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Pts are admitted to the hospital when (1) they present the physician with a complex diagnostic challenge that cannot be safely or efficiently performed in the outpatient setting; or (2) they are acutely ill and require inpatient diagnostic tests, interventions, and treatments. The decision to admit a pt includes identifying the optimal clinical service (e.g., medicine, urology, neurology), the level of care (observation, general floor, telemetry, ICU), and necessary consultants. Admission should always be accompanied by clear communication with the pt and family, both to obtain information and to outline the anticipated events in the hospital. Pts often have multiple physicians, and based on the nature of the clinical problems, they should be contacted to procure relevant medical history and to assist with clinical care during or after admission. Electronic health records promise to facilitate the communication of medical information among physicians, hospitals, and other medical care providers.

The scope of illnesses cared for by internists is enormous. During a single day on a typical general medical service, it is not unusual for physicians, especially residents in training, to admit ten pts with ten different diagnoses affecting ten different organ systems. Given this diversity of disease, it is important to be systematic and consistent in the approach to any new admission.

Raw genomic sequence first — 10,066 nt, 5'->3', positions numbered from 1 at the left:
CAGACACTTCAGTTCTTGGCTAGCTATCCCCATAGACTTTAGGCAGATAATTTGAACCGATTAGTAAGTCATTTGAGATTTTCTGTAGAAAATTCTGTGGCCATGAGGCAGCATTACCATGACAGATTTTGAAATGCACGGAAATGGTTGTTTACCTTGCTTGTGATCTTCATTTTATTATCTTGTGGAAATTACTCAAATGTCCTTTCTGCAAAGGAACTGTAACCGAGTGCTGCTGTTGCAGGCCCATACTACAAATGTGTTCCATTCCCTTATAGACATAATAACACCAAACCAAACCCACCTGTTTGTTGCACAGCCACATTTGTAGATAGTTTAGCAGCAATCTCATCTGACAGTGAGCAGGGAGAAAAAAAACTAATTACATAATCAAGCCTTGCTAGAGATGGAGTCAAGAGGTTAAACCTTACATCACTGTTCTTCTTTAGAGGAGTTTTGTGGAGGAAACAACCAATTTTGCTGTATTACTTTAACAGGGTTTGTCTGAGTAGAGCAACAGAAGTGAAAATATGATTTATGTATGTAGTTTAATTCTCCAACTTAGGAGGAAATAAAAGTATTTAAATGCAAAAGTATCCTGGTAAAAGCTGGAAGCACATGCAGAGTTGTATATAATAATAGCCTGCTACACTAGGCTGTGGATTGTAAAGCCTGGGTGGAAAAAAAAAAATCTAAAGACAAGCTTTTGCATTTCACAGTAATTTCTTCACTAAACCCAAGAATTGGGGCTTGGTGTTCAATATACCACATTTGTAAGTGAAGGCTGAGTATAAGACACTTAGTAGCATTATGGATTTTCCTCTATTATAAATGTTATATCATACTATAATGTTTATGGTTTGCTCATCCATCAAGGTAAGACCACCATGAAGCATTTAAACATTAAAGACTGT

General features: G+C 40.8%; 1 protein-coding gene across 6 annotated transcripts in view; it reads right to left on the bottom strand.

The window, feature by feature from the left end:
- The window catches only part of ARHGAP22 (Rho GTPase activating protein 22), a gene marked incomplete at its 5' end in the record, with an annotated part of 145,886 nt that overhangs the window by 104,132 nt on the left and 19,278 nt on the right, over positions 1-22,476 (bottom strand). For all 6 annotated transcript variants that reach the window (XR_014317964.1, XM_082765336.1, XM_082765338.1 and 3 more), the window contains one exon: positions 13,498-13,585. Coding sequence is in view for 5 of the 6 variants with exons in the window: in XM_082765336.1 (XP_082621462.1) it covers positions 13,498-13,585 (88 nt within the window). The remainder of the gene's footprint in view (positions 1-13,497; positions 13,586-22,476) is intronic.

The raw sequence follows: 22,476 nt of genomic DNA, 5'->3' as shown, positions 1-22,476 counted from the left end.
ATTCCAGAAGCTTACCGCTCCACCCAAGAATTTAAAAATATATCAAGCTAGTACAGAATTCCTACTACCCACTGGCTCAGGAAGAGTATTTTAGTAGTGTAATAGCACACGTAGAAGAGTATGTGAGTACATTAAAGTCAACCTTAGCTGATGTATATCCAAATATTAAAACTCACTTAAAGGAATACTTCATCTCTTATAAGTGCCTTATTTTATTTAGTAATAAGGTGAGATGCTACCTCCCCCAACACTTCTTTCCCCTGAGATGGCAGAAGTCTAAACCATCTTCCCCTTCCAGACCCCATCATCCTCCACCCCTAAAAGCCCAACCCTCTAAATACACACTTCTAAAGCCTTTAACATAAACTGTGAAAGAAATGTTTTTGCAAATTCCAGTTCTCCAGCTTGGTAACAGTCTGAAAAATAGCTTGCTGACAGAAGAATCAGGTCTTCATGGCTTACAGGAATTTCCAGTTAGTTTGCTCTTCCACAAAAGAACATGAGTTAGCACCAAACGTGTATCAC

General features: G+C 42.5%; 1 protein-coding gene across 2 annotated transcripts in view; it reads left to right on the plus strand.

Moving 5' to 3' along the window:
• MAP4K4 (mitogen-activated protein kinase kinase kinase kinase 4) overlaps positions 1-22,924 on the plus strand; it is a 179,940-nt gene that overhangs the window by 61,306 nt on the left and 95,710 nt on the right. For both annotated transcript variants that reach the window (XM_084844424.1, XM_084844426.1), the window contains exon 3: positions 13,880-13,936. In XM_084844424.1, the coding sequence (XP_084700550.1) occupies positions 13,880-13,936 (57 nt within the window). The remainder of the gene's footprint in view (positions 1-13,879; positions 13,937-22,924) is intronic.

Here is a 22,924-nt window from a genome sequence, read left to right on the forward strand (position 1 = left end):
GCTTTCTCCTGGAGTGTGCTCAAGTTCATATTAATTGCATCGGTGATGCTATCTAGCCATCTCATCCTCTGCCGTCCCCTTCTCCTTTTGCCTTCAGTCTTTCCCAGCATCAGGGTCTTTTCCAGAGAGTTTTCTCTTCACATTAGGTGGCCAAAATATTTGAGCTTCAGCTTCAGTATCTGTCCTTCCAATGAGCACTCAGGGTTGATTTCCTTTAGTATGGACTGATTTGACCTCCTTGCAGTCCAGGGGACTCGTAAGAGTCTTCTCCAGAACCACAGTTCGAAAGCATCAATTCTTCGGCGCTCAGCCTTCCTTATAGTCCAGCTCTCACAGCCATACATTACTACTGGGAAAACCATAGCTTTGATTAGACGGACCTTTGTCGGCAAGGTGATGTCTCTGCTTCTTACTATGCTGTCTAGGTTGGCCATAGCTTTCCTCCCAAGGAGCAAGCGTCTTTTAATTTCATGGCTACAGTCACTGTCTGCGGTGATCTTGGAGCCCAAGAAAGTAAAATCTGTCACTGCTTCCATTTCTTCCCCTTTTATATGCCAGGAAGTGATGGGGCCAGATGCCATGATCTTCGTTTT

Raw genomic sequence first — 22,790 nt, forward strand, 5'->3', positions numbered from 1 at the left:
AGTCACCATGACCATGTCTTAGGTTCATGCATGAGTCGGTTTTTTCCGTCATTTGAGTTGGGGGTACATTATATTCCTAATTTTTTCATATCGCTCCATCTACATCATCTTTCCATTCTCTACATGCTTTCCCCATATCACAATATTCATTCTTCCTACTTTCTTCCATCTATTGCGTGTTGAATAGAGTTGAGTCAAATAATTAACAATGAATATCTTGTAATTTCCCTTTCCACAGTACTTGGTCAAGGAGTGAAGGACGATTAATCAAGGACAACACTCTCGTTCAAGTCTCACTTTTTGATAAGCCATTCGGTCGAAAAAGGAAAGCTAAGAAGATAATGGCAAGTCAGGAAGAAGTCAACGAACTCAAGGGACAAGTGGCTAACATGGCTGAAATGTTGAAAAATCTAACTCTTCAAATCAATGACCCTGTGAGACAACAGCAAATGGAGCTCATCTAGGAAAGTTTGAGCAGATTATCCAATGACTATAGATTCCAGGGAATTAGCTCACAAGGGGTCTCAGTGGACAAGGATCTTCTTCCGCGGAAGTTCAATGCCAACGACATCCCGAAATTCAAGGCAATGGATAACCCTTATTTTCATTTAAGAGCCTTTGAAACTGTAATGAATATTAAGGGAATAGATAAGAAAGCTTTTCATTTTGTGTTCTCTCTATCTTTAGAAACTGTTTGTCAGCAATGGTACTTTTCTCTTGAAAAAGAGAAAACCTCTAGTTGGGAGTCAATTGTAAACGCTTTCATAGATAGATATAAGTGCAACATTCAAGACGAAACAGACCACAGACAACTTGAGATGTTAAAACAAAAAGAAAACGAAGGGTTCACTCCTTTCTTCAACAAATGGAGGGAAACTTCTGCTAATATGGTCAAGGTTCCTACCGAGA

Physicians are often concerned about making errors of commission. Examples would include prescribing an improper antibiotic for a pt with pneumonia or miscalculating the dose of heparin for a pt with new deep venous thrombosis (DVT). However, errors of omission are also common and can result in pts being denied life-saving interventions. Simple examples include: not checking a lipid panel for a pt with coronary heart disease, not prescribing an angiotensin-converting enzyme (ACE) inhibitor to a diabetic with documented albuminuria, or forgetting to give a pt with an osteoporotic hip fracture calcium, vitamin D, and an oral bisphosphonate.

Inpatient medicine typically focuses on the diagnosis and treatment of acute medical problems. However, most pts have multiple medical problems affecting different organ systems, and it is equally important to prevent nosocomial complications. Prevention of common hospital complications, such as DVT, peptic ulcers, line infections, falls, delirium, and pressure ulcers, is an important aspect of the care of all general medicine pts.

A consistent approach to the admission process helps to ensure comprehensive and clear orders that can be written and implemented in a timely manner. Several mnemonics serve as useful reminders when writing admission orders. A suggested checklist for admission orders is shown below; it includes several interventions targeted to prevent common nosocomial complications. Computerized order entry systems are also useful when designed to prompt structured sets of admission orders. However, these should not be used to the exclusion of orders tailored for the needs of an individual pt.


  • Admit to: service (Medicine, Oncology, ICU); provide ...

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